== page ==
This Week in Cybercrime: Danger May Not Come from What You Do As Much as Where You Go

Mathematicians have their beloved Erdös Numbers (coauthors of the prolific Paul Erdös are a 1, their coauthors have an Erdös Number 2, and so on), and movie lovers have the game “Six Degrees of Kevin Bacon,” which posits that because Bacon has appeared in so many films, it is possible to link him to any other actor within six steps of relatedness.

In the past week, the world of computer security experienced something analogous, with the top stories demonstrating the interrelatedness of things on the Internet. In this case, a mass transit operator in Turkey can be linked in a few steps to an energy manufacturer in the United States.

On 3 January, the Kaspersky Lab Threatpost reported that Capstone Turbine Corp., a company specializing in power generation equipment for utilities, had become the most recently discovered victim of malware exploiting a vulnerability in Microsoft’s Internet Explorer 6, 7, and 8 browsers. The cybercriminals carried out a so-called watering hole attack. Instead of attacking the desired victims directly, the hacker profiles the individuals or companies, finding out what websites they frequent. The attacker scans those sites for vulnerabilities. Having found one or more whose defenses can be penetrated, the attacker injects code at those sites that causes the victim’s computer to automatically redirect to a separate site. The site to which the victim is diverted hosts a zero-day exploit that is lying in wait—like a lion at a watering hole—to give the attacker access to the victim’s computer so he or she can install more malware, steal data, or monitor the victim’s activities. According to Kaspersky Labs, “Attackers are generally state-sponsored and hope to spy on their victims’ activities and siphon off business or military intelligence.”

The revelation that Capstone had been attacked at the watering hole comes just days after it was reported that the website of the U.S. Council on Foreign Relations, a high-level think tank, has been compromised by the same code since early December, and security firm FireEye confirmed that the site was still hosting malware as of 26 December. “We can confirm that the malicious content hosted on the [CFR] website does appear to use Adobe Flash to generate a heap spray attack against Internet Explorer version 8.0 (fully patched), which was the source of the zero-day vulnerability,” wrote FireEye’s Darien Kindlund on the company’s blog. “We have chosen not to release the technical details of this exploit, as Microsoft is still investigating the vulnerability at this time.”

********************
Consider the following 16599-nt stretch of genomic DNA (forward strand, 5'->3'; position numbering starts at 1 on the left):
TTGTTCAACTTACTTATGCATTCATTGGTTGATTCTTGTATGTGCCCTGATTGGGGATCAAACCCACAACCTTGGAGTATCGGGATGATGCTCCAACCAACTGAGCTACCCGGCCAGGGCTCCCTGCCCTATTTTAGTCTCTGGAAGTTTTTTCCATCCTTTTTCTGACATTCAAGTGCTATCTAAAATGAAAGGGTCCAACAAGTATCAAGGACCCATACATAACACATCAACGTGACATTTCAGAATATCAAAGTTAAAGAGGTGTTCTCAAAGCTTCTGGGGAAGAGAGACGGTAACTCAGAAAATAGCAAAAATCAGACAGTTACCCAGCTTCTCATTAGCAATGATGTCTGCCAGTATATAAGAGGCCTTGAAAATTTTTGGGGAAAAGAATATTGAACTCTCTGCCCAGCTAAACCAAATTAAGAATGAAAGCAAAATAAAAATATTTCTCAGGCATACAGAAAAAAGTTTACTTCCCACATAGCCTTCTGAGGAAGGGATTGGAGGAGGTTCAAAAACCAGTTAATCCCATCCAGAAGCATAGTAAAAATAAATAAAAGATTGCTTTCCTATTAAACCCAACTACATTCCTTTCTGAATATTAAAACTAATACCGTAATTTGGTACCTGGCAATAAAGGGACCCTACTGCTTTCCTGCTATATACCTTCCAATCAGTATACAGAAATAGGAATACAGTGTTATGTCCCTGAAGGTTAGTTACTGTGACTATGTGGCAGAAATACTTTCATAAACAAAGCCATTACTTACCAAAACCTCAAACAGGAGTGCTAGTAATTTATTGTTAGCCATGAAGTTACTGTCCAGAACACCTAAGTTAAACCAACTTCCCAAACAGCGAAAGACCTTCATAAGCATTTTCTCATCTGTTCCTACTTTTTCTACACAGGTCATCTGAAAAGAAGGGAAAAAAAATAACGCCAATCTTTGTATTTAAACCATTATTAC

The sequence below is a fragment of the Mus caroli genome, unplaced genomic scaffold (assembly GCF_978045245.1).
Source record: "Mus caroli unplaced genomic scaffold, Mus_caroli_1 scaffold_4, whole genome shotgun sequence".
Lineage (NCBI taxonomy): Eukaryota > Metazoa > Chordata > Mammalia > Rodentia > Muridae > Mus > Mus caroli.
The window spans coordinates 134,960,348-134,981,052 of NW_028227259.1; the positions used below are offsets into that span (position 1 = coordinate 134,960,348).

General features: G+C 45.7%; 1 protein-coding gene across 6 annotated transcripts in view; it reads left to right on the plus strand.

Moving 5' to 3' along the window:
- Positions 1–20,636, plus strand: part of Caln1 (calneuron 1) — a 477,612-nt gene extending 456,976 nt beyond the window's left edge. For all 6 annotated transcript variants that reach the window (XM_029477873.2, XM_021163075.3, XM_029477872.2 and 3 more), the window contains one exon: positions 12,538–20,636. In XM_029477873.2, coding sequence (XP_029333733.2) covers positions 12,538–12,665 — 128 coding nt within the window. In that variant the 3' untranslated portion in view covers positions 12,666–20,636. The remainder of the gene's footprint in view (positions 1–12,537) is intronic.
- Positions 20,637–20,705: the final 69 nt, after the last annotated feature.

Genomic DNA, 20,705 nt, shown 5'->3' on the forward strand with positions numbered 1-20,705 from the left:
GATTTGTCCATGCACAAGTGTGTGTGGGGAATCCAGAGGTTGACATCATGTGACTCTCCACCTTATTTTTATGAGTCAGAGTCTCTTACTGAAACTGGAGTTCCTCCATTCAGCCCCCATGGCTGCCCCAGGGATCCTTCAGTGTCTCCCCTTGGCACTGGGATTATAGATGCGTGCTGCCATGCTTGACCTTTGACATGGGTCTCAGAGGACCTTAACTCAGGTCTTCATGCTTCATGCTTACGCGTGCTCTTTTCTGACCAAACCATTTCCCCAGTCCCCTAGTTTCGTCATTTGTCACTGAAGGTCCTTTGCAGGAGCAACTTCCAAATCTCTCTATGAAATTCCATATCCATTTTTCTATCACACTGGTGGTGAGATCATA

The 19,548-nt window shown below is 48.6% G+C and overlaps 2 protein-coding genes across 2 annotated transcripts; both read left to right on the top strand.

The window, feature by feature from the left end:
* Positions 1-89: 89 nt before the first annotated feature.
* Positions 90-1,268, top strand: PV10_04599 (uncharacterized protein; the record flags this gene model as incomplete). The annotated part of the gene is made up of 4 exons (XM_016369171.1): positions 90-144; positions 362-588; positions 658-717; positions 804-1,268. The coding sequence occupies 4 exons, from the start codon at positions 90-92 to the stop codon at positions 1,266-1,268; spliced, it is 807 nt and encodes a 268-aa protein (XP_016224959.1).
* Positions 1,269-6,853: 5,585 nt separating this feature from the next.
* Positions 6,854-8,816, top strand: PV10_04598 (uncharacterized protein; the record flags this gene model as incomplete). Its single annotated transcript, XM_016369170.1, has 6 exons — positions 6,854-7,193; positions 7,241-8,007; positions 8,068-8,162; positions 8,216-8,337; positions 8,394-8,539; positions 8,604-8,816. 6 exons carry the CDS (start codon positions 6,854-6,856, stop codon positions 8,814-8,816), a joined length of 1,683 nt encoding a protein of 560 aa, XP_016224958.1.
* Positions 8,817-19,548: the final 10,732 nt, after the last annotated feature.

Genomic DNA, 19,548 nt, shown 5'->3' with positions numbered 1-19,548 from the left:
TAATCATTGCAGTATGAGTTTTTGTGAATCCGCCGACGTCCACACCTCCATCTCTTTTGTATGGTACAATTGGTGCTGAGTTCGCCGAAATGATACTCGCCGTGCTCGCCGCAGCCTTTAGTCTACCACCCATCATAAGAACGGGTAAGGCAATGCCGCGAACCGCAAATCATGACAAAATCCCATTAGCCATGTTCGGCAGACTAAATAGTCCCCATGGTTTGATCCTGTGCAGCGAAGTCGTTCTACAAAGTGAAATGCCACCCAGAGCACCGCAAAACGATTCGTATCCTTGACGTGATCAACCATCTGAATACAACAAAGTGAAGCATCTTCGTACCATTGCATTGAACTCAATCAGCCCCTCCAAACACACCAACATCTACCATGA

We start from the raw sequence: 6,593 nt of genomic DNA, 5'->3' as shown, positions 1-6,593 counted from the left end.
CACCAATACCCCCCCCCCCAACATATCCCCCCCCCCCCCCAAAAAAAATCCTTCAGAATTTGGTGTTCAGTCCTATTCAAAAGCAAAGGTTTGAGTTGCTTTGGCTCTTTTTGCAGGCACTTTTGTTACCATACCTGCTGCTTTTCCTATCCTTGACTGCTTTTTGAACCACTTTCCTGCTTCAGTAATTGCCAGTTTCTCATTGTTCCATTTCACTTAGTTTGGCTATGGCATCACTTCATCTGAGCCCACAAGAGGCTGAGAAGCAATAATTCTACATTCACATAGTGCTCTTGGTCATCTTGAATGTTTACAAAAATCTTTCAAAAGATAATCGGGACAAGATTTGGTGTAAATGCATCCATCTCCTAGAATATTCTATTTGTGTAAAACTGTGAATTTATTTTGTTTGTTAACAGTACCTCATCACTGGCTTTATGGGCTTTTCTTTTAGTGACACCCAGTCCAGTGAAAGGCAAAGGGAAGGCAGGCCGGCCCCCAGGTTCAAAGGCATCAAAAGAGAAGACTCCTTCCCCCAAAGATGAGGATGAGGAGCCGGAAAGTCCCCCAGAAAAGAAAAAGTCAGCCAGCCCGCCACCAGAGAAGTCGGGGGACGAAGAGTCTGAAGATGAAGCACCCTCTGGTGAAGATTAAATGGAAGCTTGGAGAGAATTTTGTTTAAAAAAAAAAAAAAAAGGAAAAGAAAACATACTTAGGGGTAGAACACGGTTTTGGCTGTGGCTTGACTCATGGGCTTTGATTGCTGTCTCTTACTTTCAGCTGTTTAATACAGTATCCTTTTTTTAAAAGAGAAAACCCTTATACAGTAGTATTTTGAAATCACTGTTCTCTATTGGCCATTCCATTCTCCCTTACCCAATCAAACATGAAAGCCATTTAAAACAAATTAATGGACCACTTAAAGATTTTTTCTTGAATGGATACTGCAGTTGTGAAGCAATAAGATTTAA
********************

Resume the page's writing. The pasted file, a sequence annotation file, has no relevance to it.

Microsoft released a temporary patch on 31 December and noted that it is still working on a security update for the browser vulnerability, says Kaspersky’s Threatpost. Computerworld reports that in addition to the announcement about the fix—which offered no timetable about when an update that would eliminate the zero-day exploit would be ready—Microsoft announced on 3 January that it will release seven security updates next week “including one rated critical for Windows 8 and Windows RT -- to patch 12 vulnerabilities in Windows, Office, SharePoint Server and the company's website design software.”

Microsoft also took that opportunity to warn computer users that hackers were using digital certificates wrongfully obtained from a Turkish certificate authority and urge them to make sure that they have installed a Windows update that handles the decertification process whenever warranted.

On the same day, Google noted in a corporate blog post that someone attempted to impersonate Google.com on 24 December with the aim of carrying out a man-in-the-middle attack. What did the hacker use as a disguise? A fraudulent certificate generated after the Turkish trusted root certificate authority Turktrust mistakenly gave the power to issue certificates to two companies that were not supposed to have it. One of the two firms, which maintains a site at ego.gov.tr, is a Turkish transit authority.

Google Chrome detected and blocked the errantly issued certificate, says Wired. If the man-in-the-middle attack using the certificate had been successful, the hacker would have been able to “intercept and read any communication that passed from users on the ego.gov.tr network to any google.com domain, including encrypted Gmail traffic,” says Wired.

Image: Marcellus Lindsay

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